Each year India produces a huge amount of agricultural waste [500 million tonnes a year, according to The Times of India], which is generally burned on farms. The government is now focusing on defining policy to reutilise this waste and stop it from contributing to carbon emissions. That’s why the Indian context is important.
Are you seeing movement towards this happening in India? Does it seem like biochar projects and research are surging?
Yes, it is gaining momentum. In India the matter is now taken very seriously, especially now the government has committed to carbon neutrality by 2070. The Indian Council of Agricultural Research is investing heavily in research but we still need to establish a business and market around it, and farmers need to be trained.
How do you determine what areas are suitable for applying biochar to soils?
Wherever there is biomass waste, biochar can be produced, but whether it can effectively be applied to the local soil is another question. Biochar cannot be applied to any soil regularly because it will remain in the soil for a long period and too much would have impacts on agriculture. We need more studies here.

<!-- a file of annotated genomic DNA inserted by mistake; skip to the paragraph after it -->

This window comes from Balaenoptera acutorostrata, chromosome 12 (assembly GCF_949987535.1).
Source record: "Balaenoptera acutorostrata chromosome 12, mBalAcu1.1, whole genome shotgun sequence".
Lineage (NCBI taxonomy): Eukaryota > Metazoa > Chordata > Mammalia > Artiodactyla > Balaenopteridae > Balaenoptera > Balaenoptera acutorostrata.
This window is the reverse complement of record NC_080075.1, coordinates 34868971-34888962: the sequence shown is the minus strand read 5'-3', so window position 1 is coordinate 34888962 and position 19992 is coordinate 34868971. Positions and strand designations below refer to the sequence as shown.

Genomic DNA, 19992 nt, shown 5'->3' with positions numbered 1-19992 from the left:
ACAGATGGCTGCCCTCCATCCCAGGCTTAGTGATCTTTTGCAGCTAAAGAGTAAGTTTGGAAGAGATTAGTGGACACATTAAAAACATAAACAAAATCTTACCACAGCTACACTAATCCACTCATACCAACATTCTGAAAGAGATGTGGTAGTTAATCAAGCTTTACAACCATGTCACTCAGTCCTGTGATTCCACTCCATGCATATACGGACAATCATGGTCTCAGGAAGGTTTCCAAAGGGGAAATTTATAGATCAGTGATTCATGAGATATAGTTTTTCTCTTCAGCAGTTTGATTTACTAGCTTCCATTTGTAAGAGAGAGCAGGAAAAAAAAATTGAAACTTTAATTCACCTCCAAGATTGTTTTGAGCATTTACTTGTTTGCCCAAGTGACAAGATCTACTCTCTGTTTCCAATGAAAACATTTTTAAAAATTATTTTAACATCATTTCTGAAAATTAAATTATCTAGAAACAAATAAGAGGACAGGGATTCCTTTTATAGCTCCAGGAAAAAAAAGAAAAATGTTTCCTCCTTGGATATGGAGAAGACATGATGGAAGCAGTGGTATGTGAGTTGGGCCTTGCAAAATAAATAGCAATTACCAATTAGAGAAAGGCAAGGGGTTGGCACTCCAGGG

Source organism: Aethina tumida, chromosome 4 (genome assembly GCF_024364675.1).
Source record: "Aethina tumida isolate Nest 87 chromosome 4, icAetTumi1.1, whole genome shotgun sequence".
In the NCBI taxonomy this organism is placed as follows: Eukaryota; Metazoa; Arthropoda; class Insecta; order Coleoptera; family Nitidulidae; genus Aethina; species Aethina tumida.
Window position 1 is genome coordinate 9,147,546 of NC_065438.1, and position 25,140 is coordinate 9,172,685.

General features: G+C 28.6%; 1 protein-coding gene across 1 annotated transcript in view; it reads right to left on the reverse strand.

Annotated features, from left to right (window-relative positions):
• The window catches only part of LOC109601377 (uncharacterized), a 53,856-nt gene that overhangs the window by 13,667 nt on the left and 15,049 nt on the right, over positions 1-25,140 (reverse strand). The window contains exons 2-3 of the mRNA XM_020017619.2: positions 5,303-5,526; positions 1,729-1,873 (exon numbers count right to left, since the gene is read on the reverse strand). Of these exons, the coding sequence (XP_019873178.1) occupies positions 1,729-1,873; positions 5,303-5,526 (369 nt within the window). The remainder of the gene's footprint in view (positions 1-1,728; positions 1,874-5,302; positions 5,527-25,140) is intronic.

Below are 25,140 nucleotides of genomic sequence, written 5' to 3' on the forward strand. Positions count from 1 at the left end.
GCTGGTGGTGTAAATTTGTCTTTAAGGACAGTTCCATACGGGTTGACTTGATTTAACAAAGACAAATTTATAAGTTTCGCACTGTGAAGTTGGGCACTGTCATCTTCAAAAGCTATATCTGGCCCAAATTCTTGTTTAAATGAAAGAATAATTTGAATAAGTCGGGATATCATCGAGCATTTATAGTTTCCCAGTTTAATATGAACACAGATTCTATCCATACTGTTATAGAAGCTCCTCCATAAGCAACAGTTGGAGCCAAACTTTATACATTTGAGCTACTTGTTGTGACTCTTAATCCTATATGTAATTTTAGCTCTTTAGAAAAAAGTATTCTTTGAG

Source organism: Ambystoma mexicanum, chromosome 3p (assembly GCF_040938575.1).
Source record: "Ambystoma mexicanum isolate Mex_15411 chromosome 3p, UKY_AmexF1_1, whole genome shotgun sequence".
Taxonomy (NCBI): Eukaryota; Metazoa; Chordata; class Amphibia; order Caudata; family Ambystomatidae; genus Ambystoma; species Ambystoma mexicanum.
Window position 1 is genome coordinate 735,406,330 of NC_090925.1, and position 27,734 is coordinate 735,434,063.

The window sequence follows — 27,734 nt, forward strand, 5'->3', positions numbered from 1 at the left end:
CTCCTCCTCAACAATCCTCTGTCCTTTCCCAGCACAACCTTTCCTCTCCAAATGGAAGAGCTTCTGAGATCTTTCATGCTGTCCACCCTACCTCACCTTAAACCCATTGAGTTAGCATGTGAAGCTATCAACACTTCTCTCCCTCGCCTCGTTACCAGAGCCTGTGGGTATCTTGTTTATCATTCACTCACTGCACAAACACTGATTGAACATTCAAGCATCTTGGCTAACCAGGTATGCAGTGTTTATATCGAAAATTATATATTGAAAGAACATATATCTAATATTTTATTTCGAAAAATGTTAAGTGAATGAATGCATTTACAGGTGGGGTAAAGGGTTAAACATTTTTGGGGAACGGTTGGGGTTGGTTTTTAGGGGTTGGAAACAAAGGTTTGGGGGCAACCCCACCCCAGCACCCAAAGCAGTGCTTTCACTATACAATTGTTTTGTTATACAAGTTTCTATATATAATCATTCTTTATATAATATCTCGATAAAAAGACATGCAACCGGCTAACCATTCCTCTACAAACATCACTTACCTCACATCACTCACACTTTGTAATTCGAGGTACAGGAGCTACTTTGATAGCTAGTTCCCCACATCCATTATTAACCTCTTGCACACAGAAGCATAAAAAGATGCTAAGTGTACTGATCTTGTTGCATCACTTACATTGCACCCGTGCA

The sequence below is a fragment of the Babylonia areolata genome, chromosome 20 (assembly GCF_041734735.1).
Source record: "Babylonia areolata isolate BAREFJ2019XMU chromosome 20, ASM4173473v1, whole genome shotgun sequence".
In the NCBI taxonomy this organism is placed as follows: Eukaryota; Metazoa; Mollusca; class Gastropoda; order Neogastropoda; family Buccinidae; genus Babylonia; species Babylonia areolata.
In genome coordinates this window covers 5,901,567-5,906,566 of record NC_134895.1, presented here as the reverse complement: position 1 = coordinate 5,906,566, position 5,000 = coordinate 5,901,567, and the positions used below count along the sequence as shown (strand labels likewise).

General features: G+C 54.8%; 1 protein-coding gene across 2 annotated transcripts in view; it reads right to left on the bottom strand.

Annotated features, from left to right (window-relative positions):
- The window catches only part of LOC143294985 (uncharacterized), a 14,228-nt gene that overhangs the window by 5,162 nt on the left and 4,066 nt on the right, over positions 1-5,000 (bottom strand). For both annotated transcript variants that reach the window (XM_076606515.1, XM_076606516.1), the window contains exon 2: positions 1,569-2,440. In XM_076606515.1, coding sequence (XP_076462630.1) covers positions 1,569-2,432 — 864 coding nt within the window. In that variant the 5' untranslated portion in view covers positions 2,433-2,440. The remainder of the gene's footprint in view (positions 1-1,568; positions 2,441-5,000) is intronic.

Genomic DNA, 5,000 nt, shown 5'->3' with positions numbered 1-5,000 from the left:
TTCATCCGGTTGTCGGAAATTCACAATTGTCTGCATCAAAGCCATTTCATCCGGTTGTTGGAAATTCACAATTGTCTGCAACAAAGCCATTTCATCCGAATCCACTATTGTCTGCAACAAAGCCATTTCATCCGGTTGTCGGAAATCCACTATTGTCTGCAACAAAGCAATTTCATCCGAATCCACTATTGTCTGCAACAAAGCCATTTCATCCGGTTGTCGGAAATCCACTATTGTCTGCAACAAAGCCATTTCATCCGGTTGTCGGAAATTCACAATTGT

That said, there is a lot of degraded land and mined wasteland that is in need of rejuvenation. In many Indian mining regions, vegetation can be established with the use of biochars, which can also stop heavy metals and other polluting elements being released into water systems. Biochar can also work in urban areas, where people are looking at mixing it with compost for better nutrient management.
Your book chapter discussed how biochar sometimes has a carbon half-life of just over a century, but also has the potential to store carbon dioxide for closer to 1000 years. So how permanent are biochar projects in terms of carbon dioxide storage?
In some soil types, carbon may degrade very slowly. It can get into the atmosphere, but that will usually take 50 to 60 years. Biochars are microbially inert, so will retain carbon for half a century or century but over the very long term, of course, they will degenerate. This doesn’t mean that all the carbon will go out to the atmosphere as a gas, though. It could simply remain in the soil itself as solid carbon micro-fractions.
Carbon removal markets are in their infancy, with avoided emissions credits still very much the norm in the voluntary carbon market. But millions of US dollars have already been spent on biochar in the emerging market for carbon removal. Do you think markets are the right way to scale biochar as a carbon removal strategy?
I think carbon credits are a good concept but with biochar the verification process will be very, very difficult. The carbon value, the soil condition, the sequestration potential; all these things are highly variable and very difficult to quantify at the farmer-field level. This all makes the matter complex and when any complex matter goes to the farmer level, there are hiccups. So I’m not so enthusiastic about biochar in this respect.
As told to Bertie Harrison-Broninski.